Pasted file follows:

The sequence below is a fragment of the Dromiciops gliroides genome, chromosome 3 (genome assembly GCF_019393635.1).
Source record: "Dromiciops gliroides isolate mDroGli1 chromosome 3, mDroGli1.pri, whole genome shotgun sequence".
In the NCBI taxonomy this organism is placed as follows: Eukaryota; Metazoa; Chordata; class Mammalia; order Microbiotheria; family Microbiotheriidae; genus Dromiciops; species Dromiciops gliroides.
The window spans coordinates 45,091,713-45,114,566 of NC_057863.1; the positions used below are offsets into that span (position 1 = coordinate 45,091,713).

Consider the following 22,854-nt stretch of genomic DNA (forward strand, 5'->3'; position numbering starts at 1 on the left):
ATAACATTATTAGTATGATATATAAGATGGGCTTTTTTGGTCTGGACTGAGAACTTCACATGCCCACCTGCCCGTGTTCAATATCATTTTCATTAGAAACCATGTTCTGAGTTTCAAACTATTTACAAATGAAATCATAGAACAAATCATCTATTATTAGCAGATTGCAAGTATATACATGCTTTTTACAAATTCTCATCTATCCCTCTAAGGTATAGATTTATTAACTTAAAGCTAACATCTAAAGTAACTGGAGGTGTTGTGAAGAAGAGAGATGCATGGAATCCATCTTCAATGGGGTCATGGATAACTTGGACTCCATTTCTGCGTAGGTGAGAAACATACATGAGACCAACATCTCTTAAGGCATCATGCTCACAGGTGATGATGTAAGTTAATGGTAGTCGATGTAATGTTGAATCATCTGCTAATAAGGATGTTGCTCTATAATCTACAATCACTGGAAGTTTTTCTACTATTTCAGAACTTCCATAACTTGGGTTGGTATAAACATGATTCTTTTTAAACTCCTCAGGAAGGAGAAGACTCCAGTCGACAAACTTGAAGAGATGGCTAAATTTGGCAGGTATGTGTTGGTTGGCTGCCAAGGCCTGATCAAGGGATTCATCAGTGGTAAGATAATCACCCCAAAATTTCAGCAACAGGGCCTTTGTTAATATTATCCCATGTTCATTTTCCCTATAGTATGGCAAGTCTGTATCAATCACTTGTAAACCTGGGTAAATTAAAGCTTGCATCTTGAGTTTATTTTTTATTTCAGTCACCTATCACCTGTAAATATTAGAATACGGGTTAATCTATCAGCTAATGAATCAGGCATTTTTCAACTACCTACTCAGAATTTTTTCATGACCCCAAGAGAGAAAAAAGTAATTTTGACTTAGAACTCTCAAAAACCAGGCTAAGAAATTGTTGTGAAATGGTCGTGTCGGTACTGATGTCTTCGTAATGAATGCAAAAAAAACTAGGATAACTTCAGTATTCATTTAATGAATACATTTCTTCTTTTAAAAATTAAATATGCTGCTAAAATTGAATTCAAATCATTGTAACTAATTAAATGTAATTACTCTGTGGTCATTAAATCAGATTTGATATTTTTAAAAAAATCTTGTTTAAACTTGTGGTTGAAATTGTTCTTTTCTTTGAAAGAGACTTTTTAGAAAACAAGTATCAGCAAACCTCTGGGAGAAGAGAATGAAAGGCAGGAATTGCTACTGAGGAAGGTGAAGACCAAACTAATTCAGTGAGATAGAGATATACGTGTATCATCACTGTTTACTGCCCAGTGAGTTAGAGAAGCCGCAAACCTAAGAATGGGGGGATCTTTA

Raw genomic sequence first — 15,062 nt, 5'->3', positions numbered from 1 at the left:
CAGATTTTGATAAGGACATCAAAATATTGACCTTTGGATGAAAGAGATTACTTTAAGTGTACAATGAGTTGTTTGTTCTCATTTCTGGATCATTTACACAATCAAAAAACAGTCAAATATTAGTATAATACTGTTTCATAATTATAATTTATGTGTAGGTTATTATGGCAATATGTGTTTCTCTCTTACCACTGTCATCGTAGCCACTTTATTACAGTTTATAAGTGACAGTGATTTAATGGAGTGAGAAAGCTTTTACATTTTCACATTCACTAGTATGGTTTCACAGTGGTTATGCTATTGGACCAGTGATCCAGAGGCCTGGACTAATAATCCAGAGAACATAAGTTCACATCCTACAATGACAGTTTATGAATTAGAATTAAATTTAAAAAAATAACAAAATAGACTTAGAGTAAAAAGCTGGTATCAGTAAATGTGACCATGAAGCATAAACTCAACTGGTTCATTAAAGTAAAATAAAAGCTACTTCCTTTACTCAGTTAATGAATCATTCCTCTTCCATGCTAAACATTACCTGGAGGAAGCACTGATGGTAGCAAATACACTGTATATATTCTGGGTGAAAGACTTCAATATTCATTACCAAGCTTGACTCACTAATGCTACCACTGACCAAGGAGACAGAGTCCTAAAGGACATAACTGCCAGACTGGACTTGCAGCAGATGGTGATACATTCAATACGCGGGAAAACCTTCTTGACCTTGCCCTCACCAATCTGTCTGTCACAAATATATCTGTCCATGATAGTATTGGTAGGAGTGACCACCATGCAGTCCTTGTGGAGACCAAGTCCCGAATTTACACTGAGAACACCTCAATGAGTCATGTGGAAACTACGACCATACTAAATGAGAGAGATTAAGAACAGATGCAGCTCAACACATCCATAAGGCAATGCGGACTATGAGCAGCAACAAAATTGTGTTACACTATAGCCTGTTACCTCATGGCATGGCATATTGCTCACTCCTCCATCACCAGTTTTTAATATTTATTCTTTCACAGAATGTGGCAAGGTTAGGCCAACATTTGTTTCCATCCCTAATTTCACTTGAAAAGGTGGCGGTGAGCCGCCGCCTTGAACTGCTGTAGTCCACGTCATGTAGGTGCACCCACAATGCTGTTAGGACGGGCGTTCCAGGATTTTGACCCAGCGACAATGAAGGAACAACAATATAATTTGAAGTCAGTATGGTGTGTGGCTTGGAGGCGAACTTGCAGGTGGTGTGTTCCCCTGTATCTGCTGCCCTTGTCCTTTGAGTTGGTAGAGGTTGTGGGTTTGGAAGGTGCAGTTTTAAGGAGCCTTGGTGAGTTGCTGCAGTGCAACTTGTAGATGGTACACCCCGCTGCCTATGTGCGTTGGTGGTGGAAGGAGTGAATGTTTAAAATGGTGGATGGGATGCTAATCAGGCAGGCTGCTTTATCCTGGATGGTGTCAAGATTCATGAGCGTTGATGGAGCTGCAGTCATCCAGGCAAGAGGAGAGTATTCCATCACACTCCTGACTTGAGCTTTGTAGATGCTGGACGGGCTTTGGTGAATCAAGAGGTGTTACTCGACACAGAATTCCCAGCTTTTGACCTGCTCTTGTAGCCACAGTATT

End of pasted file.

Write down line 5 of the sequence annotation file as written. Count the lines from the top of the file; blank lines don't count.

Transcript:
Consider the following 22,854-nt stretch of genomic DNA (forward strand, 5'->3'; position numbering starts at 1 on the left):